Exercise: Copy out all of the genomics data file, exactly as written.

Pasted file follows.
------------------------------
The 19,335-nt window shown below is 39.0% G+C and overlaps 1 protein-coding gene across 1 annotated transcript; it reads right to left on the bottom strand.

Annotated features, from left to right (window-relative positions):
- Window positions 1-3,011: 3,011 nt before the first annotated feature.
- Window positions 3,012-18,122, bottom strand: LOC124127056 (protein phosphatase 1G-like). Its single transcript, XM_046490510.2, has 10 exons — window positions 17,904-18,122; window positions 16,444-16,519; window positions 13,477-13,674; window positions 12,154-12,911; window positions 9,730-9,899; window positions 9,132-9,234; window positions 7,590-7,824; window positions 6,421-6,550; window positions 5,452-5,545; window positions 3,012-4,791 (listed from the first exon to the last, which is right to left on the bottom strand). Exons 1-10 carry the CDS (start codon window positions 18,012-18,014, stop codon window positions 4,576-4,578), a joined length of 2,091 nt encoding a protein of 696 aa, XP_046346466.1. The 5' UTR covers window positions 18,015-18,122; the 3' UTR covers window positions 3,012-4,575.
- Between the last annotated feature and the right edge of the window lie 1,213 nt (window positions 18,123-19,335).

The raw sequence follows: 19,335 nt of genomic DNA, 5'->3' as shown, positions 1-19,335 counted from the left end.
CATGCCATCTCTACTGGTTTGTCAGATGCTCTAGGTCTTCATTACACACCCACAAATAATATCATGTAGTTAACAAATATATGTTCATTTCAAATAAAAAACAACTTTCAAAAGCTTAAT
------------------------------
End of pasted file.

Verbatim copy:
The 19,335-nt window shown below is 39.0% G+C and overlaps 1 protein-coding gene across 1 annotated transcript; it reads right to left on the bottom strand.

Annotated features, from left to right (window-relative positions):
- Window positions 1-3,011: 3,011 nt before the first annotated feature.
- Window positions 3,012-18,122, bottom strand: LOC124127056 (protein phosphatase 1G-like). Its single transcript, XM_046490510.2, has 10 exons — window positions 17,904-18,122; window positions 16,444-16,519; window positions 13,477-13,674; window positions 12,154-12,911; window positions 9,730-9,899; window positions 9,132-9,234; window positions 7,590-7,824; window positions 6,421-6,550; window positions 5,452-5,545; window positions 3,012-4,791 (listed from the first exon to the last, which is right to left on the bottom strand). Exons 1-10 carry the CDS (start codon window positions 18,012-18,014, stop codon window positions 4,576-4,578), a joined length of 2,091 nt encoding a protein of 696 aa, XP_046346466.1. The 5' UTR covers window positions 18,015-18,122; the 3' UTR covers window positions 3,012-4,575.
- Between the last annotated feature and the right edge of the window lie 1,213 nt (window positions 18,123-19,335).

The raw sequence follows: 19,335 nt of genomic DNA, 5'->3' as shown, positions 1-19,335 counted from the left end.
CATGCCATCTCTACTGGTTTGTCAGATGCTCTAGGTCTTCATTACACACCCACAAATAATATCATGTAGTTAACAAATATATGTTCATTTCAAATAAAAAACAACTTTCAAAAGCTTAAT